Blue and White said expected to back request to disqualify Arab MK

Ahmad Tibi warns that support by Gantz’s party for barring Heba Yazbak from running in elections over her alleged terror support will be ‘viewed severely’ by the Joint List

Heba Yazbak at the Supreme Court in Jerusalem for a hearing on whether to disqualify the Ra'am-Balad party from running in the general elections, March 14, 2019. (Hadas Parush/Flash90/File)
Heba Yazbak at the Supreme Court in Jerusalem for a hearing on whether to disqualify the Ra'am-Balad party from running in the general elections, March 14, 2019. (Hadas Parush/Flash90/File)

The Blue and White party will likely support a motion to disqualify a lawmaker from the Joint List ahead of the March elections, a move that could sour ties with the majority Arab electoral alliance, Israeli television reported Friday.

Likud MK Ofir Katz is set to file a request next week with the Central Elections Committee against Joint List MK Heba Yazbak for allegedly supporting terrorism, with Blue and White expected to back the request, according to Channel 12 news.

Joint List MK Ahmad Tibi told the network that Blue and White’s backing for Yazbak’s disqualification would be “viewed severely,” without elaborating.

Following September’s elections, the Joint List recommended Blue and White Benny Gantz to form a coalition, but said it would not sit in a government he headed.

MKs from Balad, one of the Joint List’s four sub-factions, did not support Gantz however, citing the former army chief’s “Zionist ideology… [and] his bloody and aggressive military history.”

Both Gantz and Prime Minister Benjamin Netanyahu failed to form a government, leading to the March 2 elections, which were called after elections in April and September failed to produce a ruling coalition — a first in Israel’s history.

MK Heba Yazbak shakes hands with Blue and White MK Benny Gantz at the Knesset on May 13, 2019. (Noam Revkin Fenton/Flash90)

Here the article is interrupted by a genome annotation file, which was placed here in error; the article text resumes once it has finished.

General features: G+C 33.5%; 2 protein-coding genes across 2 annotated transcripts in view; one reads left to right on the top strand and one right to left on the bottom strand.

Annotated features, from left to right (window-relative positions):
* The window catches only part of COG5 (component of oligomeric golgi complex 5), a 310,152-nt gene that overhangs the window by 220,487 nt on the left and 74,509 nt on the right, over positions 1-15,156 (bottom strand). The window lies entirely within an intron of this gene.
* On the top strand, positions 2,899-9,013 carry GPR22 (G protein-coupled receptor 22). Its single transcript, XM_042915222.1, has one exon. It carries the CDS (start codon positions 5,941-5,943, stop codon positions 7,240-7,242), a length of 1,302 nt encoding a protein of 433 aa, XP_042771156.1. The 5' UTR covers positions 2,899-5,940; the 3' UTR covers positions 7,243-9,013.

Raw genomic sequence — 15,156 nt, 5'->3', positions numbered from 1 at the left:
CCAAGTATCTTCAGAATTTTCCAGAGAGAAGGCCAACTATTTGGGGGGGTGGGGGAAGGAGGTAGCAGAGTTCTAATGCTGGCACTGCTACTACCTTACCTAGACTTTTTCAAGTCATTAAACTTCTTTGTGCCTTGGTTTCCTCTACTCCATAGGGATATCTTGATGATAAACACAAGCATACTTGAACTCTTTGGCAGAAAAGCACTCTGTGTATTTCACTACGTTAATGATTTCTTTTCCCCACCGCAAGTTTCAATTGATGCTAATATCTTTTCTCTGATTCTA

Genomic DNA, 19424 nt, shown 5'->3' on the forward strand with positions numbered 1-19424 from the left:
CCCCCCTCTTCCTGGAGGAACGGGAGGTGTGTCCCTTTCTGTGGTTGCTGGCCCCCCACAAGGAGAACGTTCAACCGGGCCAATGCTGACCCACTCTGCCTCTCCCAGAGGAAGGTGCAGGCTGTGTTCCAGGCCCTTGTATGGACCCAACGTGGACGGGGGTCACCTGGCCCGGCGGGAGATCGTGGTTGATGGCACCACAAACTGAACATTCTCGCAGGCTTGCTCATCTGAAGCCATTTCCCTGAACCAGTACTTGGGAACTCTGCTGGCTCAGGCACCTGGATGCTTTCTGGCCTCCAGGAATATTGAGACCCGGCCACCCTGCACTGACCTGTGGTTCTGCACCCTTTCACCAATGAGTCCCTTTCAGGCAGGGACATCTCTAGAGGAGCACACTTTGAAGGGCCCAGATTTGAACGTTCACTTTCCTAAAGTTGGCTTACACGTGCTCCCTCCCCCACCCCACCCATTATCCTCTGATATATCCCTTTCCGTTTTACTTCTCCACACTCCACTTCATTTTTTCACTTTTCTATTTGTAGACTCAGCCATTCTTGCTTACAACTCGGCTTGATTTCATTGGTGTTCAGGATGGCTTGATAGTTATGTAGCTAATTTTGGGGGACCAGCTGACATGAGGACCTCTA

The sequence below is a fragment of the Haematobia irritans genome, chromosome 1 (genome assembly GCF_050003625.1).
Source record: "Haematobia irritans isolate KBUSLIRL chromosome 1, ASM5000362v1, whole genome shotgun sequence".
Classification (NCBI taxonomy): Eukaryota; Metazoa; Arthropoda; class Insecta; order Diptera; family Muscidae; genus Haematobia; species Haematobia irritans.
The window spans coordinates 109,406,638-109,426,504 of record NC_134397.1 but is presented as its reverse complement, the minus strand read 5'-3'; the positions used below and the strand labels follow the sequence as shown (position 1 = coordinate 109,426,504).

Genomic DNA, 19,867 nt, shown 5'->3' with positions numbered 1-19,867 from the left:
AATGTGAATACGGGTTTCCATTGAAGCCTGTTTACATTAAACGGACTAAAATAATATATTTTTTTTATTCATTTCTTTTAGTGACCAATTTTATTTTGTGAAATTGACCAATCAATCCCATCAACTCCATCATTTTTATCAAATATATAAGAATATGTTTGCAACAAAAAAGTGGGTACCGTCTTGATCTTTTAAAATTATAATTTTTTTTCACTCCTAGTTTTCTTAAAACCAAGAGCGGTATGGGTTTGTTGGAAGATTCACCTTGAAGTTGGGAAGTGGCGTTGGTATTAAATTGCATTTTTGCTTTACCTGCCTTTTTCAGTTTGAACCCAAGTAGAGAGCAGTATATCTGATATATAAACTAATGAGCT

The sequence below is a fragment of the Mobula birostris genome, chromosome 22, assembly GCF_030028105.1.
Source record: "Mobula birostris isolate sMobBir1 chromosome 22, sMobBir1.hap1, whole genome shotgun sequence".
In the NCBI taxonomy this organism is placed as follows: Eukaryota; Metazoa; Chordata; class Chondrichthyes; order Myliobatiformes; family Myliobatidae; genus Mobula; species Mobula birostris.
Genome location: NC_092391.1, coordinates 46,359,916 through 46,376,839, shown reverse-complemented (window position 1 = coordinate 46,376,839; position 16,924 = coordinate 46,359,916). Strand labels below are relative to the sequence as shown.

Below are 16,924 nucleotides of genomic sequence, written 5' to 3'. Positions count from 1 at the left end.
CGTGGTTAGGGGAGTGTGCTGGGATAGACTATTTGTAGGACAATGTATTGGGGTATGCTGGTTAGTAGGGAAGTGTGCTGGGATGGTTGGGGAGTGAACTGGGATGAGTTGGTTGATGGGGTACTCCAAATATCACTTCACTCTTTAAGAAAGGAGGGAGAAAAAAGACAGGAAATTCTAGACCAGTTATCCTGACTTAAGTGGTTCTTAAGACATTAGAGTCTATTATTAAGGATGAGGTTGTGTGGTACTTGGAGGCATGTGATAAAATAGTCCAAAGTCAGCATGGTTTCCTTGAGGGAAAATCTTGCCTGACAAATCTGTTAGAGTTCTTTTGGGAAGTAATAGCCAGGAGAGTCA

Yazbak, a member of Balad, has faced criticism over a Facebook post she made in 2015 in praise of Lebanese terrorist Samir Kuntar, who in 1979 took part in the brutal murder of members of an Israeli family in the northern city of Nahariya. The post included a picture of Kuntar with the inscription, “The martyr fighter Samir Kuntar.”

The Central Elections Committee, which is staffed by lawmakers and headed by Supreme Court Justice Neal Hendel, would likely have a majority to disqualify Yazbak with Blue and White’s support, though any decision would be reviewed by the Supreme Court.

The court voted ahead of elections in April to overturn an elections committee decision to bar Balad, which at the time was running on a joint slate with the Islamist Ra’am party.

But Supreme Court Chief Justice Esther Hayut hinted she could uphold a decision to ban Yazbak from running if forced to rule, according to Channel 12 news.

In March last year, the court allowed the extreme right-wing Otzma Yehudit  party to run, but barred party leader Michael Ben Ari over his anti-Arab ideology and incitement, the first time that the candidacy of an individual, rather than party or faction, was barred.

Even if a Blue and White vote against Yazbak were to cost it Joint List’s support after the upcoming elections, recent polls indicate such a move may not sink its chances of forming a government, with Netanyahu and his political allies also forecast to come up short of winning a majority of Knesset seats.

Explaining its decision after the September elections to back Gantz, the first time an Arab party recommended a mainstream Zionist politician since 1992, Joint List leader Ayman Odeh said “the most important thing is to remove Benjamin Netanyahu from power.”

Odeh later called for Gantz to form a minority government that includes the Joint List, saying that even if it would quickly fall, such a “courageous” move would be worth it for the single purpose of ousting Netanyahu as prime minister.

Blue and White chair Benny Gantz (C) meeting with leaders of the Joint List alliance, Ayman Odeh (L) and Ahmed Tibi, October 31, 2019. (Ofek Avshalom)

Netanyahu came out strongly against the Joint List as Gantz worked to put together a government, alleging its lawmakers wanted to “destroy the country” and that the party’s inclusion in a coalition would be a “national historic terror attack on the State of Israel.”

A potential minority government — whether with Joint List or its outside backing — was taken off the table after Yisrael Beytenu leader Avigdor Liberman, whose right-wing secularist party holds the balance between the Knesset blocs, ruled out joining such a coalition.

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